Taking Charge: New Jersey Little League's Rule Requires Complaining Parents to Umpire

For generations, children have taken to the field to play Little League baseball, while their passionate parents have engaged in heated debates with umpires over contentious calls.

Philadelphia's WPVI news recently highlighted an innovative approach a southern New Jersey league is taking to address this recurring issue.

This season, the Deptford Township Little League has implemented a new rule that invites vocal spectators, who believe they can outperform the volunteer umpires, to step up and show their skills.

Under this new rule, any audience member who challenges an umpire's decision during a game will be required to umpire three games themselves before they can return to the stands as a spectator.

League president Don Bozzuffi expressed his surprise at how some parents seem to think they have a better perspective on the game than the umpires. "It always amazes me that they can see a strike better over there than the umpire can one foot in back of them," he told the TV station.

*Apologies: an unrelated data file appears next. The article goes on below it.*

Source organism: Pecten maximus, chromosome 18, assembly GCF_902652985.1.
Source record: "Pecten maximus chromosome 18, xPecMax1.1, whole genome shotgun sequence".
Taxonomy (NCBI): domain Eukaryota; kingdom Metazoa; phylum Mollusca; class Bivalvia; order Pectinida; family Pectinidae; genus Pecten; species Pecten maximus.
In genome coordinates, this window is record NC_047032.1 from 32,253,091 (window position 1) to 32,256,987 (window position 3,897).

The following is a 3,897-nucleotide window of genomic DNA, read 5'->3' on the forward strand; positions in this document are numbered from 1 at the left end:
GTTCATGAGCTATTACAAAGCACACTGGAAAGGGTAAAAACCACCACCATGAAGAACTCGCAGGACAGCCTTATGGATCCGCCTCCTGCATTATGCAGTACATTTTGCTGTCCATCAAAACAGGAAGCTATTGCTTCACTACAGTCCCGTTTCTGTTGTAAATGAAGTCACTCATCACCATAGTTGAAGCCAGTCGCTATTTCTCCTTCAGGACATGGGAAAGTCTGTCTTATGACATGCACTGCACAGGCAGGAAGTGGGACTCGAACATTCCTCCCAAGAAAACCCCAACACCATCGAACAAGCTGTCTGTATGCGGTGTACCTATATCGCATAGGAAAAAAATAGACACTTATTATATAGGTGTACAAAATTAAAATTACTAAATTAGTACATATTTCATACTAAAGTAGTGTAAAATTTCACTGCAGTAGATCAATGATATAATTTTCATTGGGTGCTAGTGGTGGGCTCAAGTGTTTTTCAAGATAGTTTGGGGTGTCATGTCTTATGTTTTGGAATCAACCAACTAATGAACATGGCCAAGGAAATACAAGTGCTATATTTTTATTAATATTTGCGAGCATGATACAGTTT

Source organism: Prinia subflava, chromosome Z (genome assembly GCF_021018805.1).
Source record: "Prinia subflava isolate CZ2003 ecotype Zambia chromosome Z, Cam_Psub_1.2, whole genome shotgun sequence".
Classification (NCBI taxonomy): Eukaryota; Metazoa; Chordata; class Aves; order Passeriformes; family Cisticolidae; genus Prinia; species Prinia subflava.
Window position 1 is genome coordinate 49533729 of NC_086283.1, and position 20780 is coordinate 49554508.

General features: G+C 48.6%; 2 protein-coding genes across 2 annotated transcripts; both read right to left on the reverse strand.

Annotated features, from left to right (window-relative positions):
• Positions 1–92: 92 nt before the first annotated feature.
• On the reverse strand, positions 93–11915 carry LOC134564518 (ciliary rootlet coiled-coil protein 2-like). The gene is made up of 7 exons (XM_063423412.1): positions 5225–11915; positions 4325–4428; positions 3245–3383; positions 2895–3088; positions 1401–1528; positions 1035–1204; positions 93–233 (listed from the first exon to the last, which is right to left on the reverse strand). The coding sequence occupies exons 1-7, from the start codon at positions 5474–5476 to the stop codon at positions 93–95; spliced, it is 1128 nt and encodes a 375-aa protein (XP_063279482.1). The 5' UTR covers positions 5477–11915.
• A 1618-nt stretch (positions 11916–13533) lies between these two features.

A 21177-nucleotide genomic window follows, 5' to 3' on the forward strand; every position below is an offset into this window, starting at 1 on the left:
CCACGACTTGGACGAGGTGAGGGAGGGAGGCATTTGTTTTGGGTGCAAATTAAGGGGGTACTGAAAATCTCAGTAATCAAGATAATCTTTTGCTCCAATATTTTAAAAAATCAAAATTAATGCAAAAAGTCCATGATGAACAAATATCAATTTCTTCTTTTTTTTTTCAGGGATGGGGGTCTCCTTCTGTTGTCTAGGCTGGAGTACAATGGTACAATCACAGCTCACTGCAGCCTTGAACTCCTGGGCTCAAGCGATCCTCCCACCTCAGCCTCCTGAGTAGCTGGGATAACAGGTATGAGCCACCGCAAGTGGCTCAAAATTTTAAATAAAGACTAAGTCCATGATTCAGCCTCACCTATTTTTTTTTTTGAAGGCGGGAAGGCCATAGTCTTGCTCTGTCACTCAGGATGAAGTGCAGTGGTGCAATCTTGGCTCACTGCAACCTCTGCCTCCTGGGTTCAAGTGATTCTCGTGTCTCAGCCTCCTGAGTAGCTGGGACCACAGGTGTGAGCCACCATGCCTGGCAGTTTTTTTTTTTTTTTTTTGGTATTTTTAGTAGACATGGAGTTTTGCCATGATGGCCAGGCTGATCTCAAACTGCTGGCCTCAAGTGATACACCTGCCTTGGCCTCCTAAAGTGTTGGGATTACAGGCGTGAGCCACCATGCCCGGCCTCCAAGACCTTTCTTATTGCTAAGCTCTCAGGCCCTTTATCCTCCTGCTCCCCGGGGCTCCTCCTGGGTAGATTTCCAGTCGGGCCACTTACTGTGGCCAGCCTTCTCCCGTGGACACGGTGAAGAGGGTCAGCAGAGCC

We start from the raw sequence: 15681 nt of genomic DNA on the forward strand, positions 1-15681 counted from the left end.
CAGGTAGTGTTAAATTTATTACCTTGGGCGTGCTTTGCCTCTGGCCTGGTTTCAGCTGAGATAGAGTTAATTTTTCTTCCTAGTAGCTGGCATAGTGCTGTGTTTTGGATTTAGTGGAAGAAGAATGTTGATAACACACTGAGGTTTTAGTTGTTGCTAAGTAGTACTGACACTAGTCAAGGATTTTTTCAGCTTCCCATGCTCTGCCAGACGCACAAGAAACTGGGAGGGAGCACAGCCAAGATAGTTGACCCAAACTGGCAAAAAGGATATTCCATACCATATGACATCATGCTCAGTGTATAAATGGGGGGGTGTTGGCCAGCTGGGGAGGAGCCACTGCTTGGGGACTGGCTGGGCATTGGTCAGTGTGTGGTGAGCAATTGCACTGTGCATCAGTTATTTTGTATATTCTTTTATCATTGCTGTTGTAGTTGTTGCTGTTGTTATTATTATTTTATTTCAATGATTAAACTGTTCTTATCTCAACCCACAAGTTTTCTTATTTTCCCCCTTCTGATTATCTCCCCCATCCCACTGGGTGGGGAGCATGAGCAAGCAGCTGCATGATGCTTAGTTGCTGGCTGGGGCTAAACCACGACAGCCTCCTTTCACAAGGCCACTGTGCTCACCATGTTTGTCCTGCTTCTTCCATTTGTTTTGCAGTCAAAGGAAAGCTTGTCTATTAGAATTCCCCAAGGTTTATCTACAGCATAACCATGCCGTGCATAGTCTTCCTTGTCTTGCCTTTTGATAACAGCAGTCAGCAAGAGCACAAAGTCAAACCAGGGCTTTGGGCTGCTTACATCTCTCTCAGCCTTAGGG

Unfortunately, the situation had deteriorated to the point where two volunteer umpires resigned last week due to the abuse they received. Bozzuffi noted, "They're coming here, they're being abused, they don't need that. So they're walking away."When interviewed by the station, parents appeared to be in favor of the new rule, despite it not yet being put into action.

Bozzuffi emphasized that the primary goal is not to have parents become expert umpires, but rather to help them understand the challenges faced by those on the field. "The main purpose is not for them to be able to call a baseball game," he said, "but for them to see what's going on out here and it's not that easy."

As a parent of multiple sons that have gone through the ranks of little league and travel ball, I 100% support this change. Nothing is worse than having to hear the Karen every single game bitch over and over about the calls in a baseball game involving our 10 year old children. It’s a GAME, and some parents need to re-learn this truth.

Oh, and by the way, umpiring is NOT easy. Good luck!